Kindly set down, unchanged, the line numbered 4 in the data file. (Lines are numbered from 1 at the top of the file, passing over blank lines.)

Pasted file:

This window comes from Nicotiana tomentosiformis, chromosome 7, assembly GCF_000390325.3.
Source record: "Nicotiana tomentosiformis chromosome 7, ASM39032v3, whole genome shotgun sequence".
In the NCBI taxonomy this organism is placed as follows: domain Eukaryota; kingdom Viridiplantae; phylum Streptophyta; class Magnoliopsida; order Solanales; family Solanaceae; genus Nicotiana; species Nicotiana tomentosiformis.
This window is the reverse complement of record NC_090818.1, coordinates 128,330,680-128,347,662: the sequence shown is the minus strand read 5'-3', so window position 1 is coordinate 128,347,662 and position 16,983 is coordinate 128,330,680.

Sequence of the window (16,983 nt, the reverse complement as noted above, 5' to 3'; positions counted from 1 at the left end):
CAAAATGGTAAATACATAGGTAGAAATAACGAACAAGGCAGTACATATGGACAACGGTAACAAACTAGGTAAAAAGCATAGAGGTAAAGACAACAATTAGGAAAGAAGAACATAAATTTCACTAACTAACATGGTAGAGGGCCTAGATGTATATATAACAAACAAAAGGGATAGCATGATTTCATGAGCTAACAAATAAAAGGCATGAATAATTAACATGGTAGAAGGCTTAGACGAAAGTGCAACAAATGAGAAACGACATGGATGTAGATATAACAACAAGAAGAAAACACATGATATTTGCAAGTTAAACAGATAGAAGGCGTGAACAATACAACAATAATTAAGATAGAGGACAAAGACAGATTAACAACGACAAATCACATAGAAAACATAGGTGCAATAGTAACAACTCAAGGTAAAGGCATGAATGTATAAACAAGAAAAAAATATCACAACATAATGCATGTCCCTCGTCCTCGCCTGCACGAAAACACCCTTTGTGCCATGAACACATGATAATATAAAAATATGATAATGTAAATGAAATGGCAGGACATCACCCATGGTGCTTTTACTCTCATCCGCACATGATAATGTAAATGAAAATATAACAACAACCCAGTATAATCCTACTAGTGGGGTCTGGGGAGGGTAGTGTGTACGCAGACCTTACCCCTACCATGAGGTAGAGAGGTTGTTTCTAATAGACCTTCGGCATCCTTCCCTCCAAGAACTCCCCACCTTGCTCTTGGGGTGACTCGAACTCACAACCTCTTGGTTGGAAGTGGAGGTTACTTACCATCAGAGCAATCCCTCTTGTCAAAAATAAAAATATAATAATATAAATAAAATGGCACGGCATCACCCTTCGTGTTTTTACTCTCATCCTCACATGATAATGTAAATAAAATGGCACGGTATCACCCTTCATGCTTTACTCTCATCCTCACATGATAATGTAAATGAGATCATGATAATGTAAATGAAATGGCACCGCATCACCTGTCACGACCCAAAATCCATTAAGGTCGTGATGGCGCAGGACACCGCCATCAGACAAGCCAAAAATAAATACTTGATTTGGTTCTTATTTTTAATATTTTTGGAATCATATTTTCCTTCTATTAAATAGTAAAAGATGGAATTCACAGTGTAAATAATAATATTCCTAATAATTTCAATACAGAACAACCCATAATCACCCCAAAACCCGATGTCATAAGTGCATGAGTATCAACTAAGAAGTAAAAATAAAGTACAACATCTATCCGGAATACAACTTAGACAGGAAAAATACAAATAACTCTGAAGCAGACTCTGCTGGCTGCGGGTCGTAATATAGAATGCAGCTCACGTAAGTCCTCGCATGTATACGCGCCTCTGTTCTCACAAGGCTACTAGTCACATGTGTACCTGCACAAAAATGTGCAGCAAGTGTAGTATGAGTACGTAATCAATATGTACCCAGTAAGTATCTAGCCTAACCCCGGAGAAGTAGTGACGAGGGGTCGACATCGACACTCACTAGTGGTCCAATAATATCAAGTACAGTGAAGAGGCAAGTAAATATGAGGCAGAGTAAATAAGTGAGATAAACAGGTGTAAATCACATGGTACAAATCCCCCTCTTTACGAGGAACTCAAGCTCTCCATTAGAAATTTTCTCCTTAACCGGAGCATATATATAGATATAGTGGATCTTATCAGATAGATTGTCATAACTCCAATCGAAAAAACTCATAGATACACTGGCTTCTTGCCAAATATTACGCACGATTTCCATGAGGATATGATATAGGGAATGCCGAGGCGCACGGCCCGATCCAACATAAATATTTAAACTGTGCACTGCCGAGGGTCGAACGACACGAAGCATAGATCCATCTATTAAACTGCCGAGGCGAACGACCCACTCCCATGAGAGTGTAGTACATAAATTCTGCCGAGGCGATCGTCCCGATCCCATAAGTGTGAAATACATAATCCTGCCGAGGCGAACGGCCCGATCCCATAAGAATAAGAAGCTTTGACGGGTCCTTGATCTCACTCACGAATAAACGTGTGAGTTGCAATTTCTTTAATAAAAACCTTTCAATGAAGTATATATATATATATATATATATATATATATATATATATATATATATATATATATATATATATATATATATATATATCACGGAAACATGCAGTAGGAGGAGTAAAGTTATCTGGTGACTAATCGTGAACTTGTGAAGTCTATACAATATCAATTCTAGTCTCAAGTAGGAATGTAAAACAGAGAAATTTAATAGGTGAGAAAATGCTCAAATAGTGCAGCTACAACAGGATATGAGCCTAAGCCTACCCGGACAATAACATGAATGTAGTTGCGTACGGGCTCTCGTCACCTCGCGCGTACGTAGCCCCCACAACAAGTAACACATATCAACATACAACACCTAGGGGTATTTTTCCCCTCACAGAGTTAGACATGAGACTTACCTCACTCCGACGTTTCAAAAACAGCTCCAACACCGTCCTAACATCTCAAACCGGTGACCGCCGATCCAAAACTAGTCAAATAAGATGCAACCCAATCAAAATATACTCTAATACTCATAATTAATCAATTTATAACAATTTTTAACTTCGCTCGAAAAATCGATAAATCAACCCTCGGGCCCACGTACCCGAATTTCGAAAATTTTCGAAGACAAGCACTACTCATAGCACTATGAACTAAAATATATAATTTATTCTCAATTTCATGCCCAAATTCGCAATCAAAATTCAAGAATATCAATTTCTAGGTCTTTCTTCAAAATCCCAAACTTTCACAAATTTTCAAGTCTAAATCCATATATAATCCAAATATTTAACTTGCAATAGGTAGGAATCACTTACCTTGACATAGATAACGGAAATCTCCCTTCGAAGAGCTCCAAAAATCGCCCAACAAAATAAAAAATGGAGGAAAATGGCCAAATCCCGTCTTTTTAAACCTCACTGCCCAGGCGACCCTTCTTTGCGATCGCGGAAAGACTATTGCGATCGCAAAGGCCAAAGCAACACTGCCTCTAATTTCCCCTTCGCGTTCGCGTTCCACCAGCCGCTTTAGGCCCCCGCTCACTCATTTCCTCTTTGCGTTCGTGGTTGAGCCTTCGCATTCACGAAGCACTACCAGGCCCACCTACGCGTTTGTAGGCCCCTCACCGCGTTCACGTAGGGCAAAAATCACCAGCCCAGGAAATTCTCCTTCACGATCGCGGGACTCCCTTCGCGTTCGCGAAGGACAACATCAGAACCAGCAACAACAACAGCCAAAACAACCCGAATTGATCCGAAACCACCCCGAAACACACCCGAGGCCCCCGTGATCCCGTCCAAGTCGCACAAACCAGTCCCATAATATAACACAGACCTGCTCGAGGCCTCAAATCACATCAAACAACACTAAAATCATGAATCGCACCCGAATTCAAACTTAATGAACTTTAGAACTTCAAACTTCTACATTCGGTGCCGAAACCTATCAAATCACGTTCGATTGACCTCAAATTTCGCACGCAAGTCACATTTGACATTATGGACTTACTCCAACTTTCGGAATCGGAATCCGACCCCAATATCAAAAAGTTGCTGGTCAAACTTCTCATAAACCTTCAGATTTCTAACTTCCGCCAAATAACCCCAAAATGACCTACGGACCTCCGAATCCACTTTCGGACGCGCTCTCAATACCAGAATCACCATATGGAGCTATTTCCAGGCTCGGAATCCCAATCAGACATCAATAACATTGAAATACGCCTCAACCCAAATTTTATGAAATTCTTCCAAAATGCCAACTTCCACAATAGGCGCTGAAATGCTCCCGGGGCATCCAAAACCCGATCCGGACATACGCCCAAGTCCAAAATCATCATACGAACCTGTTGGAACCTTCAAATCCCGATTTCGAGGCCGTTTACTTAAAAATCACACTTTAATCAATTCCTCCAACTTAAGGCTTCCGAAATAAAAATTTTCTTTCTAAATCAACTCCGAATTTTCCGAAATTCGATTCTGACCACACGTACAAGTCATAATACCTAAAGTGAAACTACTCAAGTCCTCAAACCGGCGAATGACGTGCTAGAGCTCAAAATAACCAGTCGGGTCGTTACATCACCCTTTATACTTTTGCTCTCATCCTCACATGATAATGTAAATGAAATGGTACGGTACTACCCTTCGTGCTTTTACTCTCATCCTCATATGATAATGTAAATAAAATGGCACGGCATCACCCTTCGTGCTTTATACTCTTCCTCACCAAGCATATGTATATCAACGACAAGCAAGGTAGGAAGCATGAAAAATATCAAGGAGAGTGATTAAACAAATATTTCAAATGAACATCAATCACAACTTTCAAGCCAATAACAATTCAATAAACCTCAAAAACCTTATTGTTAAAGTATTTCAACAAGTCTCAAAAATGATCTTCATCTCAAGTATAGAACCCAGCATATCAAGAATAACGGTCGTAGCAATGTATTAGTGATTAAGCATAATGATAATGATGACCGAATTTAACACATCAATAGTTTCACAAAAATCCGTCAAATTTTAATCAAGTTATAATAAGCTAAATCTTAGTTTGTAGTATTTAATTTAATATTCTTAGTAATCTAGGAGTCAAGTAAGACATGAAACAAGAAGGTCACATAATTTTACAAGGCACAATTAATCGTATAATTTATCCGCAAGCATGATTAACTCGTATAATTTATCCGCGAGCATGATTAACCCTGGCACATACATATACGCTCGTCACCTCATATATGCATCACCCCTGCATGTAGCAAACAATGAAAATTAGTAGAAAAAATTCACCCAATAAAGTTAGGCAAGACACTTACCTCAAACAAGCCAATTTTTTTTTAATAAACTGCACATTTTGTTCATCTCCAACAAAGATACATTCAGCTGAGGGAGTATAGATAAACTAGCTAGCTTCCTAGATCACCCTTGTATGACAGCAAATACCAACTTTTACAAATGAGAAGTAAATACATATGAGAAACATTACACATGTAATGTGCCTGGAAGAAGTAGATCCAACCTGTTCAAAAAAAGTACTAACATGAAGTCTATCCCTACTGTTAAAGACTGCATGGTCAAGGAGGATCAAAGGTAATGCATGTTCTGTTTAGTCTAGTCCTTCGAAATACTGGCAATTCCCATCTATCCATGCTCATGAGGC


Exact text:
This window is the reverse complement of record NC_090818.1, coordinates 128,330,680-128,347,662: the sequence shown is the minus strand read 5'-3', so window position 1 is coordinate 128,347,662 and position 16,983 is coordinate 128,330,680.